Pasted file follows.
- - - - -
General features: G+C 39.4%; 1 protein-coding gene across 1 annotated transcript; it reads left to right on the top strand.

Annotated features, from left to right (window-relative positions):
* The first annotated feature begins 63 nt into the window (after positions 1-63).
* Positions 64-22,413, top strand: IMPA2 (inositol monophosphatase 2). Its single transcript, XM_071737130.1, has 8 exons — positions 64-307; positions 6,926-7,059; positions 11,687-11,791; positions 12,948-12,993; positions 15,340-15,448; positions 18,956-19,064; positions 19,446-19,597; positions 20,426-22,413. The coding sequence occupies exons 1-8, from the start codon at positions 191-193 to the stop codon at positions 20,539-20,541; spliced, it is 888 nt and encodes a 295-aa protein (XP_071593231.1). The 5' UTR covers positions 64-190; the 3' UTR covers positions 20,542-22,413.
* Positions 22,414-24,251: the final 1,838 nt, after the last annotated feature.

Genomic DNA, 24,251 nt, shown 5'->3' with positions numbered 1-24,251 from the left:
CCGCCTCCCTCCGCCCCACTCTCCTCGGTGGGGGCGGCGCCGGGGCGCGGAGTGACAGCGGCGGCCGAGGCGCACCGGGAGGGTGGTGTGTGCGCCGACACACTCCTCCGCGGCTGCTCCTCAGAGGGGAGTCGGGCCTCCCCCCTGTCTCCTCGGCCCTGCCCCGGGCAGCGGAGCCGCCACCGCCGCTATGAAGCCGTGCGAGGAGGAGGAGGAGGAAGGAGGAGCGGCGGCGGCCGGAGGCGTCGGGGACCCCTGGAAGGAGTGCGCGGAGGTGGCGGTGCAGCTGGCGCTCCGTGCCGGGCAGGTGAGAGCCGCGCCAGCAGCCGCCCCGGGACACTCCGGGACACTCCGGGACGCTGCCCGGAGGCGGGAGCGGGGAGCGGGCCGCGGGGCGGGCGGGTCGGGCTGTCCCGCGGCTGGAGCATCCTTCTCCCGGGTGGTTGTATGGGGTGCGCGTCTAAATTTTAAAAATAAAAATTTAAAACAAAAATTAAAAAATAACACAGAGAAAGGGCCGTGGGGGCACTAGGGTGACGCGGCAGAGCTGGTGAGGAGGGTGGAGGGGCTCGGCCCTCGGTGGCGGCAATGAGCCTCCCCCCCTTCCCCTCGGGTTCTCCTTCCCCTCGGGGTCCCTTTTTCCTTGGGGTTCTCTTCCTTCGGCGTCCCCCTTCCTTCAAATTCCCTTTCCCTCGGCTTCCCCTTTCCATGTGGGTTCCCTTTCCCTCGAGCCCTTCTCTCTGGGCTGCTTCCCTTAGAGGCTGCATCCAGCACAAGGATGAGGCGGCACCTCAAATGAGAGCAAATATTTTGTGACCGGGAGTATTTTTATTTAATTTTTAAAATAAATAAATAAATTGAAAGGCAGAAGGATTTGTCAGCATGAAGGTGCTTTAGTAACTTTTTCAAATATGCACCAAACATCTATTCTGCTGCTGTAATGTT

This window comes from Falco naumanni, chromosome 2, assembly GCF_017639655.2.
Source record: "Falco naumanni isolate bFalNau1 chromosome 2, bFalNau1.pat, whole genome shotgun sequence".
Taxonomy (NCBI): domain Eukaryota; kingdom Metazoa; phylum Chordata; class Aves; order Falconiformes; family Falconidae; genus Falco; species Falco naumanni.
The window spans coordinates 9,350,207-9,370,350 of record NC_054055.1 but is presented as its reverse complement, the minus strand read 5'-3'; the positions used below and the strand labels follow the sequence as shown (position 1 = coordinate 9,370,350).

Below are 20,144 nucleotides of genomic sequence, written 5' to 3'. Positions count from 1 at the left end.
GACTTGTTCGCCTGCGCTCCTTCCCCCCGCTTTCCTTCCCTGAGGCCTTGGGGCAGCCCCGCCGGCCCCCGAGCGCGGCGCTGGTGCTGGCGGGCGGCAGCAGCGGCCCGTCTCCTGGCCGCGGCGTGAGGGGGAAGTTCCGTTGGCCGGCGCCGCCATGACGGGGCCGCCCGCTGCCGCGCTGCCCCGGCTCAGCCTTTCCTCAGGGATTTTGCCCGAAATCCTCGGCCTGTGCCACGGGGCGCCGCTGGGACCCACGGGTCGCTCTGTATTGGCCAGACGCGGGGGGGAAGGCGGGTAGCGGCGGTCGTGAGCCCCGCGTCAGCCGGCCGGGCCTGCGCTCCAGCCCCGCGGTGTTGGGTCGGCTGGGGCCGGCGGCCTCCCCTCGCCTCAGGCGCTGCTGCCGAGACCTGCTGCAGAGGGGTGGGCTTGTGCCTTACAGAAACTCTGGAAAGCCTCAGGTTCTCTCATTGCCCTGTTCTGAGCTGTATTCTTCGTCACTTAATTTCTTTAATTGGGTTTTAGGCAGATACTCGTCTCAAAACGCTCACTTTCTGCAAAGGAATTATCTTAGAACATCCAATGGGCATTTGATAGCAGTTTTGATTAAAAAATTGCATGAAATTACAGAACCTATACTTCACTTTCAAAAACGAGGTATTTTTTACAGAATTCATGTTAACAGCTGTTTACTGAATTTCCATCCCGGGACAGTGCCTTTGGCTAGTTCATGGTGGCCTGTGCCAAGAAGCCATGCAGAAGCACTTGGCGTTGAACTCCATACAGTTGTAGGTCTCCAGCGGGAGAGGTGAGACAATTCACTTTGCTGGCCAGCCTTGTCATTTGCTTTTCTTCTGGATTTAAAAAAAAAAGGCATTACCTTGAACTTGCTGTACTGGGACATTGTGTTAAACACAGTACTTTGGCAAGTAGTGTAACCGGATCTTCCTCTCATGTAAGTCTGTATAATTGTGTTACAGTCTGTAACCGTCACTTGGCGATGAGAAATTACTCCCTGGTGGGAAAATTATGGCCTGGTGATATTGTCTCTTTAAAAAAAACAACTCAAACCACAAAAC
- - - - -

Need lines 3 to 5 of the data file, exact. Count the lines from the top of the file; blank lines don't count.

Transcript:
* The first annotated feature begins 63 nt into the window (after positions 1-63).
* Positions 64-22,413, top strand: IMPA2 (inositol monophosphatase 2). Its single transcript, XM_071737130.1, has 8 exons — positions 64-307; positions 6,926-7,059; positions 11,687-11,791; positions 12,948-12,993; positions 15,340-15,448; positions 18,956-19,064; positions 19,446-19,597; positions 20,426-22,413. The coding sequence occupies exons 1-8, from the start codon at positions 191-193 to the stop codon at positions 20,539-20,541; spliced, it is 888 nt and encodes a 295-aa protein (XP_071593231.1). The 5' UTR covers positions 64-190; the 3' UTR covers positions 20,542-22,413.
* Positions 22,414-24,251: the final 1,838 nt, after the last annotated feature.